Sarah Bessey: It just places you at a moment in time and what you were listening to. And I’m grateful for that. But at the same time, I think almost anything, there’s growth that ends up happening. There’s places where I wish I was braver, there’s places where I knew that I held back, when maybe I could have pushed a little further when I was working really hard to make sure people were comfortable. And I think that that served the book sometimes. But then in other times, was it not as brave as it could have been? Yeah, I think that’s true, too. And I think that’s one of the benefits, maybe, of letting something kind of stand for a moment in time and a period in time. Because again, back then, when I was working on Jesus Feminist and it came out, I mean, feminism was a very hot topic, hot topic in the church. And now a lot of the things that I’m talking about in there almost feel quaint, right? It’s crazy how, sadly, not enough.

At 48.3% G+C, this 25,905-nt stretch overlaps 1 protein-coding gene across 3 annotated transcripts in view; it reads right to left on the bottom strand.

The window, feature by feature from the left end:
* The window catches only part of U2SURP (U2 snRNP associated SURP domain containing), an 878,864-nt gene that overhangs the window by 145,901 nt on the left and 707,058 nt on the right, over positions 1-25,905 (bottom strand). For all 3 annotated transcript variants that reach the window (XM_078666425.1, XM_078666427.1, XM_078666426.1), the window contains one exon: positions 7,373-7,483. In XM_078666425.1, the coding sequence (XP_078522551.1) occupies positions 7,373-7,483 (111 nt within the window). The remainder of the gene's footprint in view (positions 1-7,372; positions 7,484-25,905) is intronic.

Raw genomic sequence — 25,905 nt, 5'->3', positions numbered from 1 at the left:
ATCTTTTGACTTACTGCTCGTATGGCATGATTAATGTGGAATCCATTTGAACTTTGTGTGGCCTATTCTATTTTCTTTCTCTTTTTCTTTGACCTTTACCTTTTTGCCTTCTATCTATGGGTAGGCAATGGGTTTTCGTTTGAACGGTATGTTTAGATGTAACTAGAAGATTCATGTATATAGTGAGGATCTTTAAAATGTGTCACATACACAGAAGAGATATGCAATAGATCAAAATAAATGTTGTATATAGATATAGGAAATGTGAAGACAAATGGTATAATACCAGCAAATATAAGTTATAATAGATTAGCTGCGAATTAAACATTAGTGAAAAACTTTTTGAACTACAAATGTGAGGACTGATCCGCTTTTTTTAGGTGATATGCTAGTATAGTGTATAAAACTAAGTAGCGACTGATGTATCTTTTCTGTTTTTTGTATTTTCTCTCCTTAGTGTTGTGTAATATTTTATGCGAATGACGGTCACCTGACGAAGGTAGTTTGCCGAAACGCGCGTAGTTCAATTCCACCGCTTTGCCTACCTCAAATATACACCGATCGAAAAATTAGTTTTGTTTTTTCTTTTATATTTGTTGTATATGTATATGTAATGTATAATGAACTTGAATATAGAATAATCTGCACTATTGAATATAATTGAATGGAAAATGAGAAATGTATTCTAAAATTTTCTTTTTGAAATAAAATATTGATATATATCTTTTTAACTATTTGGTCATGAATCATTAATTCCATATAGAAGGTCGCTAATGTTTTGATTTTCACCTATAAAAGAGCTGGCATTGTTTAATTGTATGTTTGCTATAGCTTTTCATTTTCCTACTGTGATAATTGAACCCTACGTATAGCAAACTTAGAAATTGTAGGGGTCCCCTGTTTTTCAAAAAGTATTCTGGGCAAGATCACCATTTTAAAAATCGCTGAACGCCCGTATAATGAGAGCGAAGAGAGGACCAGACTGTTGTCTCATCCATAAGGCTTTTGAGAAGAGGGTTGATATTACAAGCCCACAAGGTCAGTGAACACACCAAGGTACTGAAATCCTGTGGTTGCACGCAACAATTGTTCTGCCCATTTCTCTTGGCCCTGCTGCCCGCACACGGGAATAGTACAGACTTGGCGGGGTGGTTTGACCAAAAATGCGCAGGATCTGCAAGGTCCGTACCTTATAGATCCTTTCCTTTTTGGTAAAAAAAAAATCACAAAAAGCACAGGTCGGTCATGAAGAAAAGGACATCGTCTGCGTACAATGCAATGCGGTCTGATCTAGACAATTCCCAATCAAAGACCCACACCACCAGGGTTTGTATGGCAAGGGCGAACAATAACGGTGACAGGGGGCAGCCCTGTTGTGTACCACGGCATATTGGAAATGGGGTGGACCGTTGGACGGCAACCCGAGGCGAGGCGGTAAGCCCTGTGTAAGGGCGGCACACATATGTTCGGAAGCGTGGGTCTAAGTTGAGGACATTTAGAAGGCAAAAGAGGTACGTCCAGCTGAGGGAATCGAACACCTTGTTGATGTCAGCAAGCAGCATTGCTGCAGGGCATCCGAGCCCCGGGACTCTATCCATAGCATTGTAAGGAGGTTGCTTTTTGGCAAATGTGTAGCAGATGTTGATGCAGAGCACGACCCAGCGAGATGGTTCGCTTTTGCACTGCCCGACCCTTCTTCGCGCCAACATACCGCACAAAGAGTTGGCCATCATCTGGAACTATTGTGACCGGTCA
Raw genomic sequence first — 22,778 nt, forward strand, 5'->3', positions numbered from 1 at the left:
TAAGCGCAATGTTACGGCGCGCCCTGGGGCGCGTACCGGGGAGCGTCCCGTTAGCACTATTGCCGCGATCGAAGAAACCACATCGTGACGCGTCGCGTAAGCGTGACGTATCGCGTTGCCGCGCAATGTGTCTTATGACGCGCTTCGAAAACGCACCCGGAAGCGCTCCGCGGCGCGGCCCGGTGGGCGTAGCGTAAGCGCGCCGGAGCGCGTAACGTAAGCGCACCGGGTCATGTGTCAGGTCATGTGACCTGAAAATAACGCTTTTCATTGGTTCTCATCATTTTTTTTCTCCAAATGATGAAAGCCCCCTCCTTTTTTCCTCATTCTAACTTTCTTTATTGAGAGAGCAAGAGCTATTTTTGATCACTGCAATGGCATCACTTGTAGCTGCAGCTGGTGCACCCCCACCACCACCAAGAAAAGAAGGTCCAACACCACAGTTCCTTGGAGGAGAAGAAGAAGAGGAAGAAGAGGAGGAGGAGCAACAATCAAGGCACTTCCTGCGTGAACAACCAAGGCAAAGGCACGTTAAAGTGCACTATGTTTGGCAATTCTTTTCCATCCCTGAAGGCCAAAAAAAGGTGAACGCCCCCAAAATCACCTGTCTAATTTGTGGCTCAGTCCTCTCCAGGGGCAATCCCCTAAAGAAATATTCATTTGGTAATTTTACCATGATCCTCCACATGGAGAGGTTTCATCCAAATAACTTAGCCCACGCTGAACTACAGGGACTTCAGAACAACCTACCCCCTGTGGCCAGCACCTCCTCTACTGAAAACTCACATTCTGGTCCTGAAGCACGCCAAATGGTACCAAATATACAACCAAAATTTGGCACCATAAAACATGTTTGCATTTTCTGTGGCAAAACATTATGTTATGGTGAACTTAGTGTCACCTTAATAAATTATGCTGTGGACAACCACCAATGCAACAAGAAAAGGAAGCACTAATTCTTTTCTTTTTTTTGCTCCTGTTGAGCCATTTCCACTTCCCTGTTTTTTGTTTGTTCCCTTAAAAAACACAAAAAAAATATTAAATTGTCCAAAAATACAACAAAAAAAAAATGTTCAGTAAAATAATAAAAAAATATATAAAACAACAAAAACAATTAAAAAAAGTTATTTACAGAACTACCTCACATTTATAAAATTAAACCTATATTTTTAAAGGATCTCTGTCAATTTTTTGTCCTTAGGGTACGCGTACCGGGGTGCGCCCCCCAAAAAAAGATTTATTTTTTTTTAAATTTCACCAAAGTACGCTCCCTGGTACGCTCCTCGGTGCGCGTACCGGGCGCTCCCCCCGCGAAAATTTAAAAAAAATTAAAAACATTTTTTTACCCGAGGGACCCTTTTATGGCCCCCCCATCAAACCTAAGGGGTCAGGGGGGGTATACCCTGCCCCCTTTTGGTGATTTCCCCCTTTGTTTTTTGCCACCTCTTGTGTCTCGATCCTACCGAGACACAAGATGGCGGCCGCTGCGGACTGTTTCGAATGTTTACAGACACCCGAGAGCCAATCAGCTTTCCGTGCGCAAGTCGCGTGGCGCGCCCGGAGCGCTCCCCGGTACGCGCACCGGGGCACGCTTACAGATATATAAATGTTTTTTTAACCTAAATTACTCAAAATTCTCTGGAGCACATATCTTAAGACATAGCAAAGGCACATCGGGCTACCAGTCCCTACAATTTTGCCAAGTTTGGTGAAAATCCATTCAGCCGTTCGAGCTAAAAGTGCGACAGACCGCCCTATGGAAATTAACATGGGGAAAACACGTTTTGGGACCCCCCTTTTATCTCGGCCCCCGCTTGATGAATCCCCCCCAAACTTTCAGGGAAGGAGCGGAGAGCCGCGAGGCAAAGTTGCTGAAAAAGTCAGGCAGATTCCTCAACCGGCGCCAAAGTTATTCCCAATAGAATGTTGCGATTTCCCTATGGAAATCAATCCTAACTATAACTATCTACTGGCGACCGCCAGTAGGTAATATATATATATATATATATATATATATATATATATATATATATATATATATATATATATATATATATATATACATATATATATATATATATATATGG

Shelby: I mean, now it’s just kind of like, oh, of course I’m a feminist. Most people are. Unless you’re a very conservative church, then that’s normal. But yeah, ten years ago it wasn’t.

Sarah Bessey: Yeah. And I think that that’s okay, right? It’s okay to say this was a moment in time at at a particular conversation in time. Would I write a very different book now? Probably. But I loved the girl I was then, and I loved the book that it was and the way it went.

Shelby: And it was the perfect book for someone like me when I was at that place. And probably if it had been using female pronouns for God, I would have said, okay, this is too far out. I can’t even read this. And so you’re right, that like it is. It’s stepping stones in a journey, and maybe it was one of my first, and yet without that first one, I don’t know if I would have been able to make it to the next.